He offered to speak to the Minister of Agriculture on behalf of the investors instead of making it clear to them that his office does not handle that type of requests. Being knowledgeable of the process, I can foresee him explaining the process to them but refer them to the Ministry of Agriculture and walk away.

    VP Sam-Sumana was a close associate to Alex and Momoh. He knew what those guys were capable of; he knew what they were doing and he did not do anything to stop them or bring them to justice.

    My take is that, the Vice President is supposed to help build a better Sierra Leone, and do his part to bring changes that will help future generations thrive. He has failed me and every voiceless Sierra Leoneans.

    This is not just about VP, Alex Mansaray, or Momoh Konte. This is about all government officials and Sierra Leoneans out there that are encouraging and consistently practicing corruption and/or not doing anything to stop it. It’s a disappointment and it hurts badly knowing that all level of government’s offices in that country has no ethics; but what’s painful the most, is knowing that some Sierra Leoneans are out there justifying the immoral acts of what was aired on Aljazeera. The media is an absolute source to impact changes; but the way Sierra Leonean based journalists and some individuals ran with this story makes me sick to my stomach. I am hurting knowing that our country is doomed.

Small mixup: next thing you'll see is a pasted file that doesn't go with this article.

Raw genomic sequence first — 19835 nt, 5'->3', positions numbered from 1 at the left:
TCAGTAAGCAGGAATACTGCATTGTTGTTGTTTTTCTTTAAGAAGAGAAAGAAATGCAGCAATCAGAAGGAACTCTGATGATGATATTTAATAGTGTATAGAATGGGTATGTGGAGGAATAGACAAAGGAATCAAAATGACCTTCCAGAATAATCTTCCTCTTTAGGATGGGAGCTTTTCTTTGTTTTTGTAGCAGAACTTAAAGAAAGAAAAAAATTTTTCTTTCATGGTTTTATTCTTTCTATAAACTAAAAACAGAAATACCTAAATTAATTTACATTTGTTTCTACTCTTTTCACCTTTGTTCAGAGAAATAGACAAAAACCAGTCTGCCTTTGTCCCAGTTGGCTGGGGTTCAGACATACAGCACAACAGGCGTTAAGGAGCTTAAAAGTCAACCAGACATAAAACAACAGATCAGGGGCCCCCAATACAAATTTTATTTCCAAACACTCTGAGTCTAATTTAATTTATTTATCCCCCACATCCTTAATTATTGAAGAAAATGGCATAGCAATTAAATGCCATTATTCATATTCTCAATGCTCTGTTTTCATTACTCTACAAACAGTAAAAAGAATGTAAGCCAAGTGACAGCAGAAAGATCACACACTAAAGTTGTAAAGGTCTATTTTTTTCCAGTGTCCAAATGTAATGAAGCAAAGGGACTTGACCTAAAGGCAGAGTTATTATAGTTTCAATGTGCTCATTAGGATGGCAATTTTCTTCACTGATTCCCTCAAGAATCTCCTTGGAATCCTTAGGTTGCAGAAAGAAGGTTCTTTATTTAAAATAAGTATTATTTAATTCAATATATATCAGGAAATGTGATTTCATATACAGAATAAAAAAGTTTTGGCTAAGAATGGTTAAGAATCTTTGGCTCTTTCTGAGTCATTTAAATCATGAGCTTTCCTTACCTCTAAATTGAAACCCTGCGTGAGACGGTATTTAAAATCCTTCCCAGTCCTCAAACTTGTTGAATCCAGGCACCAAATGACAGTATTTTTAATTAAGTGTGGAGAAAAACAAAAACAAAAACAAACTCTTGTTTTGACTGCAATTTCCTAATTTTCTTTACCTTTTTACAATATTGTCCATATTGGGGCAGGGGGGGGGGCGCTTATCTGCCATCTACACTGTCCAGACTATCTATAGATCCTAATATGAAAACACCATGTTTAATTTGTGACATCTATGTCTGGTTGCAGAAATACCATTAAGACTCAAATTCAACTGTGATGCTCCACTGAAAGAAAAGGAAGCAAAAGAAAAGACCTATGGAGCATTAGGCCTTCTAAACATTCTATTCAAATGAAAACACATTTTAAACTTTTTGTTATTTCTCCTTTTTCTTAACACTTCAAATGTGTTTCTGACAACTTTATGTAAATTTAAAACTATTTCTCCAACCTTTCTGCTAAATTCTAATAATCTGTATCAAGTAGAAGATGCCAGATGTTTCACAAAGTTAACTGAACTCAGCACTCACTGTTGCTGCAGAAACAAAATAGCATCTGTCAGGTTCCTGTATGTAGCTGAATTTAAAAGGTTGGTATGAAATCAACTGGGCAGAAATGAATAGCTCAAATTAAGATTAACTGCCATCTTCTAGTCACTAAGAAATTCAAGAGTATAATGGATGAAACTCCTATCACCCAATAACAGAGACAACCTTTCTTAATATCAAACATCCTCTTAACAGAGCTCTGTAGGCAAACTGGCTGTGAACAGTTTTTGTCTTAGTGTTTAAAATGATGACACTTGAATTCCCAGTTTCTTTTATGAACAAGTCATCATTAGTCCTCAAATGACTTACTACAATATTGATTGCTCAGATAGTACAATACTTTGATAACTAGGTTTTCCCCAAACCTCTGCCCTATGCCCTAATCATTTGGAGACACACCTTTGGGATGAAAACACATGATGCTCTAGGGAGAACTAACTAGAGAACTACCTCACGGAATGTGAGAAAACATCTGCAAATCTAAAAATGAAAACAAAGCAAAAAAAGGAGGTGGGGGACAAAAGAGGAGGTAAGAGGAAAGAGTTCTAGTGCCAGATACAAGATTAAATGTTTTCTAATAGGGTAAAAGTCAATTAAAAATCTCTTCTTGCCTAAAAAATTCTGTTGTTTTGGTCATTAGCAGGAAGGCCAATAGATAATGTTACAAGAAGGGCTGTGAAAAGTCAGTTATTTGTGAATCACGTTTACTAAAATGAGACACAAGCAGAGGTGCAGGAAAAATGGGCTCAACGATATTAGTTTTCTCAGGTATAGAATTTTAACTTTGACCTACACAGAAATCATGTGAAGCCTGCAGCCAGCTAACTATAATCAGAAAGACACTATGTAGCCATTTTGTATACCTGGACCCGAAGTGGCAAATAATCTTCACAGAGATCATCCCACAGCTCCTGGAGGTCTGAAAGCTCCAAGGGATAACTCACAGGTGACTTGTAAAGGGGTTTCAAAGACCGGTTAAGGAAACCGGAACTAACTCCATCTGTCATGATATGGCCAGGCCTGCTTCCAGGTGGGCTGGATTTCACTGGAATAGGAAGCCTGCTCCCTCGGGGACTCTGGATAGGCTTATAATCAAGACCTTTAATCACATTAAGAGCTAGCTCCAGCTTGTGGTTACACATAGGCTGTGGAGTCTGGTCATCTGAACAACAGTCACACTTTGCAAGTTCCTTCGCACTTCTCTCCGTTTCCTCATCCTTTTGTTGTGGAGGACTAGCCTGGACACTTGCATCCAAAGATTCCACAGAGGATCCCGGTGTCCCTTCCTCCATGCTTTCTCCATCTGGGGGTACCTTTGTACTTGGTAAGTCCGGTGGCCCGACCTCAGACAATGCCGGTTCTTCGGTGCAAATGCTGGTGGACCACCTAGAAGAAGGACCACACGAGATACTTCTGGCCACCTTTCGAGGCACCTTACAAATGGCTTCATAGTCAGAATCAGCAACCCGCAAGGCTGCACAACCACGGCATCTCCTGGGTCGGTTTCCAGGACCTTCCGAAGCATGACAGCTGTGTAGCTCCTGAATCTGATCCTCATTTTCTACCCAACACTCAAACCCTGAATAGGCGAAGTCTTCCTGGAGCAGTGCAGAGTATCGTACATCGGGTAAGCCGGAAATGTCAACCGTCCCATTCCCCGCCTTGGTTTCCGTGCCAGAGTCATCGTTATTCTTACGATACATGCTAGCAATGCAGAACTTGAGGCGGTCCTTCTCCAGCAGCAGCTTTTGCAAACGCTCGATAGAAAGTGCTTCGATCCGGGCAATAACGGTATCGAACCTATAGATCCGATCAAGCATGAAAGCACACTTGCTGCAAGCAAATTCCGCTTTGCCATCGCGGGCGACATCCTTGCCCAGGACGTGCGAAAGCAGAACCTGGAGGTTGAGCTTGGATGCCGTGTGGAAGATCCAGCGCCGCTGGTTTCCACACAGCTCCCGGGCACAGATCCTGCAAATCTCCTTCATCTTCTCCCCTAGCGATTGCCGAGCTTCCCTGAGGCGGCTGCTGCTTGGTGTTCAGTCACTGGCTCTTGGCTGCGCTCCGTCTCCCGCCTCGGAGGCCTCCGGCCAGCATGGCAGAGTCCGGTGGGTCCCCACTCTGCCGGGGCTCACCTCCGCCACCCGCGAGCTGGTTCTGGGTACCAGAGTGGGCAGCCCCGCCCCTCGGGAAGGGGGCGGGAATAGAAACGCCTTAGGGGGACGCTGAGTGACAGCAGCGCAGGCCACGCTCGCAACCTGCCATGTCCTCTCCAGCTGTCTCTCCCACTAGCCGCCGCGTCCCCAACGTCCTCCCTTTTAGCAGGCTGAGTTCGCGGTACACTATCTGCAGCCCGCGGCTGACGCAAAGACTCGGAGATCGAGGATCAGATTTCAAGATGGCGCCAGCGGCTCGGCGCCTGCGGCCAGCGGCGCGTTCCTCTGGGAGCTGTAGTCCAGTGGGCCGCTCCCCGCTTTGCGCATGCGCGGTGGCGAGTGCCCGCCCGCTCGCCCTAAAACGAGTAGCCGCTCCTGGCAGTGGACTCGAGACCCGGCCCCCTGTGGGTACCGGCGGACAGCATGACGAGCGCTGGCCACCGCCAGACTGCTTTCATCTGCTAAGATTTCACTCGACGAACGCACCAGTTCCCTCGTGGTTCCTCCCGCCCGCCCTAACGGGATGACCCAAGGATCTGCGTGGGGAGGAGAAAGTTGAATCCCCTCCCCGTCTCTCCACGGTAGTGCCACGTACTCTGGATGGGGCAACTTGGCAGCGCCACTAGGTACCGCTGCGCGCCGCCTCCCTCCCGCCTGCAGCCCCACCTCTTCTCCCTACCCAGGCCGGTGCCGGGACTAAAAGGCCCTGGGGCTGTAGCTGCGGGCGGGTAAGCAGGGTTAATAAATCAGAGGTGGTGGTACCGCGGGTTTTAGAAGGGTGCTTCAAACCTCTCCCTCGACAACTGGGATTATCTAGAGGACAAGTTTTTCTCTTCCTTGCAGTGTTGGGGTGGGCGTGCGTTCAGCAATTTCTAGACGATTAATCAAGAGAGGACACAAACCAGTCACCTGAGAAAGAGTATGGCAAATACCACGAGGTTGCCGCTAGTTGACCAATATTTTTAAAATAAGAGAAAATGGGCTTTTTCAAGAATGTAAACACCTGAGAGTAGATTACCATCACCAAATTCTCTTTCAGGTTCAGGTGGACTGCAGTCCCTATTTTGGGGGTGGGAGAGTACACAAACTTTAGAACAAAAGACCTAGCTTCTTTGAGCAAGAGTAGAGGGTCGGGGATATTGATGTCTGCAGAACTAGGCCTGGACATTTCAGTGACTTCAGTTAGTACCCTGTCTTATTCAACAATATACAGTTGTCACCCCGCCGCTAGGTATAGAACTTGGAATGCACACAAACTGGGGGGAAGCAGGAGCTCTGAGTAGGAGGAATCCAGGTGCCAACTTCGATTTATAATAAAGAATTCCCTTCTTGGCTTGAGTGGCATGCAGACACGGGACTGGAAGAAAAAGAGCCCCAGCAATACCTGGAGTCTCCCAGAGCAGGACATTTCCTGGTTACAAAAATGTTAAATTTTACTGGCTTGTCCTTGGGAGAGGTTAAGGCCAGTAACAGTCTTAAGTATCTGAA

If people don’t allow to thoroughly do their jobs; or we don’t acknowledge the fact of the corrupted leaders running that country and support exposures like this to weed them out. The future generations will be deprived the ability to thrive ethically.

    I applaud Mr. Samura for his perseverance in using the media to change help change Sierra Leone. Unlike most of the journalists based in Sierra Leone or out there trying to tarnish his character; he has done enormously to send honest and sincere messages to the world about Africa through the media. Kudos to Sorious Samura, Aljazeera, and every media that are promoting those messages…

  • Posted by sattia naomi guberman

    Ilove my country Sierra Leone so much
    but this idea of corruption has become a fashion in the country ,down to babies yet unborn. Immediately you step your feet in the airport from uniform men to civilians harass the poor traveller. Nobody is a pacesetter for the young generation,that is why the youths in sierra leone are in limbo. Despite all the wealth and education , we have a very long way to go .Because everybody wants to be rich overnight. Even the richest nations have middle class and the poor.That is natural,but sierra leoneans cry about poverty , but they are living the most flambouyant life style , you can ever think of,they know every designer by name , every expensive by name and they want all these goodies without earnesly working for them. The anti corruption really has a very high mountain to climb. Because dealing with Sierra Leoneans everywhere in the world is like carrying a heavy mountain ,on your shoulder.They have destructive criticisms and they are putting anything into the system , just waiting to come to America or london